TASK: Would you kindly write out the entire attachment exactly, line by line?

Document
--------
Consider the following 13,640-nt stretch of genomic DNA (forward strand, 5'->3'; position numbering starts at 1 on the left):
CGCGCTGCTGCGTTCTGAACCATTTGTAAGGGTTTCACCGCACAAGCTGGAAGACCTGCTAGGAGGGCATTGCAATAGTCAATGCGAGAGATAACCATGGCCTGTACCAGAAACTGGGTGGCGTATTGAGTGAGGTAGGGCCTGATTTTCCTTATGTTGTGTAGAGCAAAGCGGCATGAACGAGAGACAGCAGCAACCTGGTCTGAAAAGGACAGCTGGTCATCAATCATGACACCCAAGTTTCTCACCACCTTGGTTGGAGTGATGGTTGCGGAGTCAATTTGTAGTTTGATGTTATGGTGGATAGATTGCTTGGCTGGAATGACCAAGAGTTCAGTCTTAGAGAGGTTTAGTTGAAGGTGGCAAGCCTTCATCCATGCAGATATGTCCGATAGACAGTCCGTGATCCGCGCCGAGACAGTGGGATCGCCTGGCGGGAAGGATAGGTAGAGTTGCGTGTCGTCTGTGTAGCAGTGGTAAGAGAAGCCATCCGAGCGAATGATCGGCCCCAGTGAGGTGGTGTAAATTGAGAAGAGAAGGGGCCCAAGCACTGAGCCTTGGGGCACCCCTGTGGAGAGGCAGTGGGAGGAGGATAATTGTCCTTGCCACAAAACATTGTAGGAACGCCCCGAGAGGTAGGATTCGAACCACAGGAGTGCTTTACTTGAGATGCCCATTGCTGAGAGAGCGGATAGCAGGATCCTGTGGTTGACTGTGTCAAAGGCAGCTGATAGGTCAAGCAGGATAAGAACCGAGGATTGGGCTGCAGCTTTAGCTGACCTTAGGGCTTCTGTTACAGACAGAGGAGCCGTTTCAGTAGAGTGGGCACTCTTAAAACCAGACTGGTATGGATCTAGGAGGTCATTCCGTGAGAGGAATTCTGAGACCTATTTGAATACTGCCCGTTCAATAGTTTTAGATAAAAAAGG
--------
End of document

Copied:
Consider the following 13,640-nt stretch of genomic DNA (forward strand, 5'->3'; position numbering starts at 1 on the left):
CGCGCTGCTGCGTTCTGAACCATTTGTAAGGGTTTCACCGCACAAGCTGGAAGACCTGCTAGGAGGGCATTGCAATAGTCAATGCGAGAGATAACCATGGCCTGTACCAGAAACTGGGTGGCGTATTGAGTGAGGTAGGGCCTGATTTTCCTTATGTTGTGTAGAGCAAAGCGGCATGAACGAGAGACAGCAGCAACCTGGTCTGAAAAGGACAGCTGGTCATCAATCATGACACCCAAGTTTCTCACCACCTTGGTTGGAGTGATGGTTGCGGAGTCAATTTGTAGTTTGATGTTATGGTGGATAGATTGCTTGGCTGGAATGACCAAGAGTTCAGTCTTAGAGAGGTTTAGTTGAAGGTGGCAAGCCTTCATCCATGCAGATATGTCCGATAGACAGTCCGTGATCCGCGCCGAGACAGTGGGATCGCCTGGCGGGAAGGATAGGTAGAGTTGCGTGTCGTCTGTGTAGCAGTGGTAAGAGAAGCCATCCGAGCGAATGATCGGCCCCAGTGAGGTGGTGTAAATTGAGAAGAGAAGGGGCCCAAGCACTGAGCCTTGGGGCACCCCTGTGGAGAGGCAGTGGGAGGAGGATAATTGTCCTTGCCACAAAACATTGTAGGAACGCCCCGAGAGGTAGGATTCGAACCACAGGAGTGCTTTACTTGAGATGCCCATTGCTGAGAGAGCGGATAGCAGGATCCTGTGGTTGACTGTGTCAAAGGCAGCTGATAGGTCAAGCAGGATAAGAACCGAGGATTGGGCTGCAGCTTTAGCTGACCTTAGGGCTTCTGTTACAGACAGAGGAGCCGTTTCAGTAGAGTGGGCACTCTTAAAACCAGACTGGTATGGATCTAGGAGGTCATTCCGTGAGAGGAATTCTGAGACCTATTTGAATACTGCCCGTTCAATAGTTTTAGATAAAAAAGG